Subcultures abound. There is hardly anything more fascinating than subcultures. Hierarchies within subcultures are fascinating and sometimes scary. I flinch in response to power. When I can, I do not abide it. I avoid it.
But being a behaviorist, I am drawn to hierarchies and subcultures like the plague. They can hardly be avoided. They are everywhere. They are like pyramids with a central figure or figures at the top—followers lie below. I am constantly in decipher mode. Who dis—Who dat? I bathe in the intricacies.
In business, the hierarchies are obvious. Titles are applied; there is no doubt. In life, hierarchies are less obvious. But they are there. Is it the hope that these positions will extrapolate into a titled hierarchy? Probably….
Subcultures, in my estimation, were initially helpful. Groups banded together to promote the greater good. Over the years, this has devolved into groupthink. Subcultures now promote the greater good of the hierarchy, but maybe I’m being too kind, and this was always the case.
Take mental health care:
A psychologist I know propounded the idea that Massachusetts has one of the best systems in the country. But if you look at my observations in https://joycebowen.wordpress.com/2017/08/02/insanity/, Massachusetts can be a deadly home in which to require mental health care. If Massachusetts is representative of what’s good in this country, we are failing miserably. In Emergency Rooms, patients reaching out for help with mental health care are commonly treated with disdain. The personae of the mental health client is put forth by a degrading system. Mental health needs bad—healthy? person good? Change is needed, but until the subculture of mental health professionals admits deficiencies, change will not happen. They have the power. But should they?
The ability to connect and respect the opinions of those outside your subculture (yes—you are invariably in one) is a gift. I use my neurologist as an example.
In my treatment for Multiple Sclerosis, this knowledgeable man acknowledges my attempts to understand my disease. It’s as if he is engaged in a subculture with his patients. I recently reviewed an interesting possibility for treatment, forwarded the information to him, and engaged (via email. Damn–he’s in Paris) in a conversation as to whether this treatment would be worth a try. I am a “repairing damaged myelin,” fan. He is a nerve regeneration fan. Both are probably needed.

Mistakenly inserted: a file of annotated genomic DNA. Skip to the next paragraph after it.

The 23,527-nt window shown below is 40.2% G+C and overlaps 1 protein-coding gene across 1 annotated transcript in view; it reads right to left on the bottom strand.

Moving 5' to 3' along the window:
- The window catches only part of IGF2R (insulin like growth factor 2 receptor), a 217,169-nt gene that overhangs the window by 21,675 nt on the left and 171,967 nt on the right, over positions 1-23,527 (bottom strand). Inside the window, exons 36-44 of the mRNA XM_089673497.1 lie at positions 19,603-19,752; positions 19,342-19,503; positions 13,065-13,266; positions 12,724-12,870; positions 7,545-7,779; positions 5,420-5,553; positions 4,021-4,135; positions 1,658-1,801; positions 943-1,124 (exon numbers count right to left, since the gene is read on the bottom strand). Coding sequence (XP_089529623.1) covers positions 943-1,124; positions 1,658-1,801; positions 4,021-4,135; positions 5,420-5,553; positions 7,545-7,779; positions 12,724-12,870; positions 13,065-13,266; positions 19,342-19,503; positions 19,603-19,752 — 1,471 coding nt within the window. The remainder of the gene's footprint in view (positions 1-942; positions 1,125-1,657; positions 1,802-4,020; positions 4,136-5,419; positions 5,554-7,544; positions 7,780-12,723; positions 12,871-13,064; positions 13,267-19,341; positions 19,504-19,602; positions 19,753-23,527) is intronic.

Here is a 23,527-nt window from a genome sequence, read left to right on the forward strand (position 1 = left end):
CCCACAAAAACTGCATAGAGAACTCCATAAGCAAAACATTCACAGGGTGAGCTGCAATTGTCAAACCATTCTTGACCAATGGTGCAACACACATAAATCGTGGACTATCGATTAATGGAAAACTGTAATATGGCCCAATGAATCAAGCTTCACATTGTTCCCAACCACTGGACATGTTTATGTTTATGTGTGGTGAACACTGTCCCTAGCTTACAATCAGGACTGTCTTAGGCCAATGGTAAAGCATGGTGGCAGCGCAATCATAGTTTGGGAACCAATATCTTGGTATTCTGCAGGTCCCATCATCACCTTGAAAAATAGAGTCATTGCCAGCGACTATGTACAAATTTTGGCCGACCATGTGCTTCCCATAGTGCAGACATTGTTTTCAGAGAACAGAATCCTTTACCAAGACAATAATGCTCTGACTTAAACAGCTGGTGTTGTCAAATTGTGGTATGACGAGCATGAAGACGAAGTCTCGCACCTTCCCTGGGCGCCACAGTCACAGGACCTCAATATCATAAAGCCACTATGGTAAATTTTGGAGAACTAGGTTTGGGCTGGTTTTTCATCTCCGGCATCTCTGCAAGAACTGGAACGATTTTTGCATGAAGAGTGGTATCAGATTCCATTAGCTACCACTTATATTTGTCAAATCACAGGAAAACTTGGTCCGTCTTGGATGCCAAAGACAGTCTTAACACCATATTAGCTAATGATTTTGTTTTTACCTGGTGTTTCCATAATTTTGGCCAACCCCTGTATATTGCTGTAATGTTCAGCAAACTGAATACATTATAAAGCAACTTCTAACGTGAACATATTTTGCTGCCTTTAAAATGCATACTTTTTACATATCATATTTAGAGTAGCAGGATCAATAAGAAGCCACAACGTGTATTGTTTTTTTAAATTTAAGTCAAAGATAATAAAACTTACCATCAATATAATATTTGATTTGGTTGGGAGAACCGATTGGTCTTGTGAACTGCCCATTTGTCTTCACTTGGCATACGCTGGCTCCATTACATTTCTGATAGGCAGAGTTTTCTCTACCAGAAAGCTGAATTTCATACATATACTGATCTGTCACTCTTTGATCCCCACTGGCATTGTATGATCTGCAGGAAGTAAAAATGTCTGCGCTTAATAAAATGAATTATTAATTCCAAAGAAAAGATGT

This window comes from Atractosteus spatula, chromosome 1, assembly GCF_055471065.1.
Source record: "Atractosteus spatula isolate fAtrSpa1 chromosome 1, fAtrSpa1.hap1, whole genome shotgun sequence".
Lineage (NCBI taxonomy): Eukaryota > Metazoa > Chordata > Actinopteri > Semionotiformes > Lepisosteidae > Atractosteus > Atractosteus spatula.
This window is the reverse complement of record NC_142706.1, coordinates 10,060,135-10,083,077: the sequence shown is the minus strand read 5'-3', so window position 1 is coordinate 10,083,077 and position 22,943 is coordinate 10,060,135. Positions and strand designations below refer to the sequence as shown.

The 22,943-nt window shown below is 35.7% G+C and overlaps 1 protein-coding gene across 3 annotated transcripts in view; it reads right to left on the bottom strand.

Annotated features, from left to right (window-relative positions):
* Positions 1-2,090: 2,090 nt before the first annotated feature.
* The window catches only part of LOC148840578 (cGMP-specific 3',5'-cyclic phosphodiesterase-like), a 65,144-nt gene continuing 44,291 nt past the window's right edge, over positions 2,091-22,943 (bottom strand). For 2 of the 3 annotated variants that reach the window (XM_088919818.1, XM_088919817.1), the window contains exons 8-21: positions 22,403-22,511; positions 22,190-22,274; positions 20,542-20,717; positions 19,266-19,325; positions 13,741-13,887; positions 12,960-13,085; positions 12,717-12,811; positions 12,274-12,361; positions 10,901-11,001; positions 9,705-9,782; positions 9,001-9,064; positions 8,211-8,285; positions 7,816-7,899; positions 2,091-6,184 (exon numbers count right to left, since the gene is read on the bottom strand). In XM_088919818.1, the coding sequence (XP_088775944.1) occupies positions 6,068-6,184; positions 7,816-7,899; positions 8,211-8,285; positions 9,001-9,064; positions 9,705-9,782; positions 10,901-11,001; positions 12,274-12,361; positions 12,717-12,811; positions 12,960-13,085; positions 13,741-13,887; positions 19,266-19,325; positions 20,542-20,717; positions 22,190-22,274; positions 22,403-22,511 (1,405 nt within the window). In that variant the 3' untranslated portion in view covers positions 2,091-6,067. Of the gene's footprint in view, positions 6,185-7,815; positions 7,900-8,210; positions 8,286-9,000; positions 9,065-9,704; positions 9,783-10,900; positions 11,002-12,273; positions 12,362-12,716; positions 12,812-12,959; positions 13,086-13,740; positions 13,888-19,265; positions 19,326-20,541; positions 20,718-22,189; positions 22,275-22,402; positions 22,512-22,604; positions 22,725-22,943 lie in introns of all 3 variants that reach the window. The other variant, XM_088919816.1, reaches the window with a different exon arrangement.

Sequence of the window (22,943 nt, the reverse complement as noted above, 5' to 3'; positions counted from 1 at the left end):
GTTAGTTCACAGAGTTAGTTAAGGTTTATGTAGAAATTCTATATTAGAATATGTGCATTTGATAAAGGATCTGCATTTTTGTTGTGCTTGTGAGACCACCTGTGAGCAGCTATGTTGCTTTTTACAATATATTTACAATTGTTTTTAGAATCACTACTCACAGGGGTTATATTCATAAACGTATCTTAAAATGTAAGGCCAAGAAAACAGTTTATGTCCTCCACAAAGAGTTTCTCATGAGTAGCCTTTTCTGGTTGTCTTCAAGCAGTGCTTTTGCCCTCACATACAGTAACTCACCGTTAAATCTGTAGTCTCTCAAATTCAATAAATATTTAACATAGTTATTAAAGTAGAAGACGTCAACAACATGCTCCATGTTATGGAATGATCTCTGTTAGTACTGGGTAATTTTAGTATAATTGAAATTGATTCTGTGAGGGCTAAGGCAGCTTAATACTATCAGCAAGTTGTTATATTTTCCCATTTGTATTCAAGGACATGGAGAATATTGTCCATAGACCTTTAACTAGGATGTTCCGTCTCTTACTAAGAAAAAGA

For those of you who don’t understand the disease process in Multiple Sclerosis I offer this:
Envision an electrical wire. That wire has insulation around the copper wire to prevent you from getting electrocuted, but also to ensure the electricity gets from Point A to Point B. A nerve is much the same. In this disease process, the immune system attacks the insulation of the nerve and eventually degrades it. Electrical signals from the exposed nerve leak out this way and that, making the nerve less efficient. Eventually, the nerve degrades and dies. It cannot survive without its insulation, which is called myelin. Bit by bit—axon by axon—muscles cease to get the electrical impulses needed to make them work, resulting in the crippling effects of the disease.
My doctor has agreed to let me try an experiment in which myelin repair could be promoted. He respects my opinion, and I respect the fact that he is the ultimate decider. I am blessed.
But I digress. The point is–my doctor is inclusive in his treatment approach. I am in one of his subcultures.
Those that are versatile in their engagements with multiple subcultures will have larger collectives of followers and colleagues.
But most will not risk “bucking the system.” They live with this.
In order to engage in the former structure, one must know how to listen and not be impulsive. Regurgitating on an opinion because you do not agree with it gets you that small circle. (Who wrote a post reiturating this? Please post it in the comments section if you peruse this.) Chipping away at gaining agreeers leaves little potential. I’m willing to bet looking to expand a subculture’s horizons can not only be exciting, but can benefit us all.
Copyright 2017 Joyce Bowen